Locals, however, remain skeptical. “People just don’t trust that whoever is coming into their community has their community’s best interest at heart,” said Becky Rafter, executive director of Georgia WAND. She said that community members have long felt exploited and that independent monitoring is needed to rebuild trust.
“They have seen their neighbors and other people lose their land because of Plant Vogtle,” said Rafter, adding that black farmers were more likely to be targeted. At the weapons facility, she said, “black men were given the dirtier jobs. They weren’t allowed to wash their clothes on site, so they would take them home and wash them, and the whole family would get sick.”
Even if thorough testing finds the regular operation of the plant poses no threat to human health, there is always the possibility of a meltdown. Notably, nuclear power plants are most at risk of failure at the beginning and end of their operating lives. Plant Vogtle will be adding two new reactors as its existing reactors approach their twilight years, upping risk of failure.
Construction on the plant began in 1976, just a few years before a meltdown at Three Mile Island dealt a grievous blow to the nuclear sector. Widespread fears about nuclear power posed a serious challenge to an industry already struggling with high costs and meager demand. It would be decades before regulators would approve the construction of a new nuclear power plant — not until 2012, when officials signed off on the expansion to Plant Vogtle.
Southern Company undertook the project with the help of billions in federal loan guarantees, promising to deliver affordable nuclear power, but it has struggled to keep down costs. “People around the state are all paying for plant Vogtle every month on their bill,” Harper said. “You are a federal taxpayer. You are also paying for plant Vogtle.”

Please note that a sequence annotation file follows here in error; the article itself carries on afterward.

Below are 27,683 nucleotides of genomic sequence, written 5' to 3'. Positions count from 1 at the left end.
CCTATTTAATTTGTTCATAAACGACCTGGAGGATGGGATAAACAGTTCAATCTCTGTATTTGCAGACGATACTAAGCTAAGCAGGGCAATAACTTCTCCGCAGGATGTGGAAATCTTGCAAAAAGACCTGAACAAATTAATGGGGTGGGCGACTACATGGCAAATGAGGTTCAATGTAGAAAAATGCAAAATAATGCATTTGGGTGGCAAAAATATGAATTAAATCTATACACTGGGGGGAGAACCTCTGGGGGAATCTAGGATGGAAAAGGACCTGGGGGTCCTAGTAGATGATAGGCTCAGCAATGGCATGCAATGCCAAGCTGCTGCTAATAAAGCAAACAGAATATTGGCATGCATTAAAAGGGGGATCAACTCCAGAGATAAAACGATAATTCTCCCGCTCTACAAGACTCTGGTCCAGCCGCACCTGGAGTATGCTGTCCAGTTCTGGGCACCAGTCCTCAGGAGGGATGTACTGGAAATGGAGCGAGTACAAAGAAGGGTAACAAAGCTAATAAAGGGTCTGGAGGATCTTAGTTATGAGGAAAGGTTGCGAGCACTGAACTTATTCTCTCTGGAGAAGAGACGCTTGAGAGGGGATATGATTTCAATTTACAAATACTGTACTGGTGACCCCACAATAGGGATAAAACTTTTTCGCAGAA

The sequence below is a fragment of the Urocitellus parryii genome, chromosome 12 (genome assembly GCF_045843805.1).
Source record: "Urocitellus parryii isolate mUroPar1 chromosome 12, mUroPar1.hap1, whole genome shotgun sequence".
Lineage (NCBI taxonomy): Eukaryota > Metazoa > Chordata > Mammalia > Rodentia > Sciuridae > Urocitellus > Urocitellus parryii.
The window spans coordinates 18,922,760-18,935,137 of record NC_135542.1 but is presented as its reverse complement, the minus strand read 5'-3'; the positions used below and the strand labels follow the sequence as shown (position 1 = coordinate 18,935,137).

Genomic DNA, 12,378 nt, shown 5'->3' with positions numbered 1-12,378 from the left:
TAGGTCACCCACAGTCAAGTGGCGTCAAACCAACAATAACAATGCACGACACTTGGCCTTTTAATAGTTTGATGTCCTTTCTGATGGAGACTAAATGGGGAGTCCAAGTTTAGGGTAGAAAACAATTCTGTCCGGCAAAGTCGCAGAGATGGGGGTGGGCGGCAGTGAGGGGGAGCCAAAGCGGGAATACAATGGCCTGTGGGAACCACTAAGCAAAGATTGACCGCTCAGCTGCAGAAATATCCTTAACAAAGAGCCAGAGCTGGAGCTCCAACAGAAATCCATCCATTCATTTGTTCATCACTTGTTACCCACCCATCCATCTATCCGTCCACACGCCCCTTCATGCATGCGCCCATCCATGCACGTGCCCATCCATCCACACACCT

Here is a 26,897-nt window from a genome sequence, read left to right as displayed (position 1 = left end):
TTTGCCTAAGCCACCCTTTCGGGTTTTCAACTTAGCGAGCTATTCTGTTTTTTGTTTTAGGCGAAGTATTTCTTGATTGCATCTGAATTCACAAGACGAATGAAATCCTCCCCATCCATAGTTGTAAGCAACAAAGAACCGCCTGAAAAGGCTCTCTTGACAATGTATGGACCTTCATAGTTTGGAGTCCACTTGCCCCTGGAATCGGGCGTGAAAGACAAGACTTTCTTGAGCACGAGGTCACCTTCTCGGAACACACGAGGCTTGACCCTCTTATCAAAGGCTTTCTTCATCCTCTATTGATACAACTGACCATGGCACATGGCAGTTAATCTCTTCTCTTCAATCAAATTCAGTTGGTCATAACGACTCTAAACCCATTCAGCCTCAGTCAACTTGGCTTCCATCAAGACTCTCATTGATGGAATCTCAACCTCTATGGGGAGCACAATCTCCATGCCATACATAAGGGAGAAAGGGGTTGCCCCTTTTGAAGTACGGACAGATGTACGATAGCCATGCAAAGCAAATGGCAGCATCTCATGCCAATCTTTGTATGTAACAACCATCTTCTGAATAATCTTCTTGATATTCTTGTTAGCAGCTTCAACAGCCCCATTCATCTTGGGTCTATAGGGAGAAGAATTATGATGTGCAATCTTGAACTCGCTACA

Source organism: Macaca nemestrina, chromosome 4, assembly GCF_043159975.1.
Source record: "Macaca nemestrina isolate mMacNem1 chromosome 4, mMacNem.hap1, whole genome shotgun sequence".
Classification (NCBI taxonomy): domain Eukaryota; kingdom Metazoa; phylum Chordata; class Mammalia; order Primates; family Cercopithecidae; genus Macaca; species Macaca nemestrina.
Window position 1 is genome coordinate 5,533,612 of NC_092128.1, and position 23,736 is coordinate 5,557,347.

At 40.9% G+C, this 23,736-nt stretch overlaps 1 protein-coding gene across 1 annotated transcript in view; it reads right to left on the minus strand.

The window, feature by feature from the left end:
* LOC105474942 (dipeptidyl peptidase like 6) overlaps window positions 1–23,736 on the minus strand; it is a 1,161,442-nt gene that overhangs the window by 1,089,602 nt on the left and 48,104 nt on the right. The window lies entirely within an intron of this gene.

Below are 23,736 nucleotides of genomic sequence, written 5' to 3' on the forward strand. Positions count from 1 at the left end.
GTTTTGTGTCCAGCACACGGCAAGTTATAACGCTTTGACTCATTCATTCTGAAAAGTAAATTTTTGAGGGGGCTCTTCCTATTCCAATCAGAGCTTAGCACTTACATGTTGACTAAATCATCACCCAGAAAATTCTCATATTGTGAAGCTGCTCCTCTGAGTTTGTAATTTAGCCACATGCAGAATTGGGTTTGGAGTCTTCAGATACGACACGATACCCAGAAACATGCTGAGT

The turmoil around Plant Vogtle has also come as a disappointment to those who believe that nuclear power is vital to the fight against climate change. Unlike coal and natural gas, nuclear plants produce no carbon pollution and unlike solar panels and wind turbines, they generate electricity on demand. (Editor’s note: while nuclear power plants may be low-to zero carbon emission in the electricity generation phase, they are far from zero carbon, taking all that is required for them to function, as proponents would have us believe. We also disagree that nuclear plants produce electricity “on demand.” They produce electricity continuously, even when demand is low, making them far less efficient than wind and solar that can come on and off the grid fast and when needed, as the author notes in the next sentence.) Some, however, believe that nuclear is simply too costly and have called for more investment in batteries that can store power generated by solar and wind for when it’s needed.
This is the outcome that locals are hoping for. Many Burke County residents are employed by Plant Vogtle, but they would rather work in wind or solar. “People are having to choose between feeding their families and taking a job that may contaminate their body,” Harper said, referring both to the power plant and the weapons facility. “We want to put our money towards civilians and people, clean economies and clean, sustainable jobs.”
This story from Nexus Media originally appeared on Think Progress on August 29, 2018 and is reproduced with permission. Jeremy Deaton writes for Nexus Media, a syndicated newswire covering climate, energy, policy, art and culture. You can follow him @deaton_jeremy. Josh Landis contributed to this report.
Headline photo of Plant Vogtle construction site in 2011 by Charles C. Watson Jr./WikiCommons.